Synthes Execs Plead Guilty in Norian XR Illegal Testing Case

Two Synthes Inc. executives have pleaded guilty to participating in illegal clinical trials of the company’s <"http://www.yourlawyer.com/practice_areas/defective_drugs">Norian XR bone cement, according to a New York Times report.

Norian XR bone cement was approved by the Food & Drug Administration (FDA) in 2002 for use in the arm, but not the spine. As we reported earlier, the FDA-cleared label for Norian XR warned against such use. Studies have shown that the use of Norian XR in the spine can cause blood clots that could become lodged in the lungs, leading to death. Synthes received a warning letter from the FDA in November 2004 regarding improper marketing of the product for vertebral compression fractures. Norian XR was finally pulled from the market after the warning letter.

Last month, Synthes Inc. and its Norian subsidiary were indicted on charges of illegally testing Norian XR bone cement on humans. Federal prosecutors allege that Synthes conducted clinical trials in which Norian XR was injected during spinal surgery on about 200 patients, the Associated Press said. The surgeries took place between 2002 and 2004, and many involved elderly people with compression fractures. The illegal trials ended after the third patient death, prosecutors claim.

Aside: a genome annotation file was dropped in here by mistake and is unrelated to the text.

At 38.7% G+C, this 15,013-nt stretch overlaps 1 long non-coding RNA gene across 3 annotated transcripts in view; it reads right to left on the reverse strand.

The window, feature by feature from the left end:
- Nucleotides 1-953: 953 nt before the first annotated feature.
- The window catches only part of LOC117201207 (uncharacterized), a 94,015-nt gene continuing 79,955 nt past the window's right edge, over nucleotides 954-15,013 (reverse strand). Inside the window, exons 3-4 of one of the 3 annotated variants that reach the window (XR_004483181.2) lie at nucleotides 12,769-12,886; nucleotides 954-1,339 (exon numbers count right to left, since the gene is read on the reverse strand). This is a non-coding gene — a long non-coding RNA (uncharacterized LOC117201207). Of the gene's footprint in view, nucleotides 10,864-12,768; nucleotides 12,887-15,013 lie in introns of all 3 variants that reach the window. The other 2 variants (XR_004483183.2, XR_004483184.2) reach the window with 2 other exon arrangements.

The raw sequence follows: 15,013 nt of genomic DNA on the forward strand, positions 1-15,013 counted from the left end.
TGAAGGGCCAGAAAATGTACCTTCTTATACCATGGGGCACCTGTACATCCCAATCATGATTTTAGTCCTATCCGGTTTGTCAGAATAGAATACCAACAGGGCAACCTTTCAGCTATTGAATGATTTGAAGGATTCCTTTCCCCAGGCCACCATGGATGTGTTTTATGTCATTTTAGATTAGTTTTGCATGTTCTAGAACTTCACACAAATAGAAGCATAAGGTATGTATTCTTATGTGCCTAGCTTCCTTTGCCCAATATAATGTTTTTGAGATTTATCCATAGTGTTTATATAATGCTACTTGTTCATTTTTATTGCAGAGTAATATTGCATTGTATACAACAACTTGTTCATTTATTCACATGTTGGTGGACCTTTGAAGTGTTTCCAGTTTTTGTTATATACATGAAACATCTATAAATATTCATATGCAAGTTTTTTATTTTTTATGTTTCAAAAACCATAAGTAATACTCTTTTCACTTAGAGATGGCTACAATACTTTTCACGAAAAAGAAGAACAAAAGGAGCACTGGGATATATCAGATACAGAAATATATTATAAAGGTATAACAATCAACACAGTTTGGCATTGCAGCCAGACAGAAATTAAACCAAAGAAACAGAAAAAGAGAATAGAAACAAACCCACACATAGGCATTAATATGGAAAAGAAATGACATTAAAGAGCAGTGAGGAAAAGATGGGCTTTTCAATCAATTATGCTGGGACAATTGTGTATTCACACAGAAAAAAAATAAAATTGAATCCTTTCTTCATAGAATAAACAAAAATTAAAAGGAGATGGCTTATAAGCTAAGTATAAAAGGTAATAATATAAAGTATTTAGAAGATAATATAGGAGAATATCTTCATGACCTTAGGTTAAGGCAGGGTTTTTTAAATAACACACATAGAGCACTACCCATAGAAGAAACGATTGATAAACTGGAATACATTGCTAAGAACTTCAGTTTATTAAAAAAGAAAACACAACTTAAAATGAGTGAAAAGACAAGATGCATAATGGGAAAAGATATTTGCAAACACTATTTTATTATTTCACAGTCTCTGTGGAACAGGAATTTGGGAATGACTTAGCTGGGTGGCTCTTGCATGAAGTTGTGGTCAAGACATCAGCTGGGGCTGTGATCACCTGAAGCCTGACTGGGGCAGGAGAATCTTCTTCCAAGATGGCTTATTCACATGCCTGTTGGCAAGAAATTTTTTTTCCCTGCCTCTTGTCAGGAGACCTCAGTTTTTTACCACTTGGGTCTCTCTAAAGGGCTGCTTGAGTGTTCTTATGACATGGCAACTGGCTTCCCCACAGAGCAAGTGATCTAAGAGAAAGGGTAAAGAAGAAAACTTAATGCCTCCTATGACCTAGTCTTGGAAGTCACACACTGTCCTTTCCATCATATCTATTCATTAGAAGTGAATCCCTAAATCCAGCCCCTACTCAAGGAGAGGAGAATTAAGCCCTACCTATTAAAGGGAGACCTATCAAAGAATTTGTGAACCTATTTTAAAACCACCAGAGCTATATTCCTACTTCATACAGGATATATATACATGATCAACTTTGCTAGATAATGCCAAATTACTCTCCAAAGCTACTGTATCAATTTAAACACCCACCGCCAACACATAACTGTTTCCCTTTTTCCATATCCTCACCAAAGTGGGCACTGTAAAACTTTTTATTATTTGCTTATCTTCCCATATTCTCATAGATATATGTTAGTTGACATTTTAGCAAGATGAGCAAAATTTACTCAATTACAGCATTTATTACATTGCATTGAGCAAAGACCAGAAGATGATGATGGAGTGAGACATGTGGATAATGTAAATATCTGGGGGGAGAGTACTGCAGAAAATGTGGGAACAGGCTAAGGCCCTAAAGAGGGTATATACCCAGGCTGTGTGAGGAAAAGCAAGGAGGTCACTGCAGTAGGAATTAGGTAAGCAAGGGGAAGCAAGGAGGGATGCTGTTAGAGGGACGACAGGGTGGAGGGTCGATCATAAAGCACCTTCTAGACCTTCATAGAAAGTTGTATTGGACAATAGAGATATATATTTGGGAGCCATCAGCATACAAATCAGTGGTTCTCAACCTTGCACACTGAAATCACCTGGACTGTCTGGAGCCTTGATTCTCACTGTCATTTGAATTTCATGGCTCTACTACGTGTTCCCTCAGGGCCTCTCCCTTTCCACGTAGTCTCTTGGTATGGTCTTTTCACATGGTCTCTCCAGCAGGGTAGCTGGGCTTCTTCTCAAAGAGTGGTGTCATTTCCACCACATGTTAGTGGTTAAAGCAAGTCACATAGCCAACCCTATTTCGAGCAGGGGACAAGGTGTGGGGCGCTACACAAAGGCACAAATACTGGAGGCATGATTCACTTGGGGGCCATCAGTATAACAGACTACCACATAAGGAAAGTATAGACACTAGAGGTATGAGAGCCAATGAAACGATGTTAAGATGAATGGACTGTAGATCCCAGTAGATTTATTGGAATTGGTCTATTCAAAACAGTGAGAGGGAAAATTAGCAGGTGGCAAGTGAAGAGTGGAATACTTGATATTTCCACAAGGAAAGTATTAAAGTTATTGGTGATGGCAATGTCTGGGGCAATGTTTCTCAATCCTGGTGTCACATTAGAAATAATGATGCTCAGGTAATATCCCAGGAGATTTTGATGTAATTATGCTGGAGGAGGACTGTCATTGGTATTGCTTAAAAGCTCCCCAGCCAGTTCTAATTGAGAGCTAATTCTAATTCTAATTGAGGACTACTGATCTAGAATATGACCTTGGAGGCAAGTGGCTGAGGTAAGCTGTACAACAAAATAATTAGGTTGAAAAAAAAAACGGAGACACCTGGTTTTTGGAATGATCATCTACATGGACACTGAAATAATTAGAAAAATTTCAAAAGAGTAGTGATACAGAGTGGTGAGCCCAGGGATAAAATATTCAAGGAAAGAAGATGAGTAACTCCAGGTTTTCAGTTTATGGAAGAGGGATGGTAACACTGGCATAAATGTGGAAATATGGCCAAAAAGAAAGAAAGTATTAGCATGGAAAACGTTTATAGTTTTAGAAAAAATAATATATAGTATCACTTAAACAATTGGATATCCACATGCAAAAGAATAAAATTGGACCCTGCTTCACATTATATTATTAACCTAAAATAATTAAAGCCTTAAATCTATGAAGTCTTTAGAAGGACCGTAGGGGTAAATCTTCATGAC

The indictment charged Norian with a total of 52 felony counts, including conspiracy to impede the functions of the FDA, making false statements in connection with an FDA inspection, and shipping adulterated and misbranded Norian XR bone cement in interstate commerce. Synthes faced 44 misdemeanor counts of shipping adulterated and misbranded Norian XR in interstate commerce between 2002 and 2004.

In addition, four Synthes executives were charged with a single count each of shipping misbranded Norian XR in interstate commerce. According to The New York Times, two of those executives – Michael D. Huggins, 51, of West Chester, Pa., and John J. Walsh, 46, of Coatesville, Pa. – have entered guilty pleas to those charges. They face up to a year in prison and a $100,000 fine, the Times said.

According to the Philadelphia Business Journal, Huggins served as president and COO of Synthes’ spine division from 1994 to January 2008; Walsh is director of regulatory and clinical affairs for the spine division, a post he has held since 2003.

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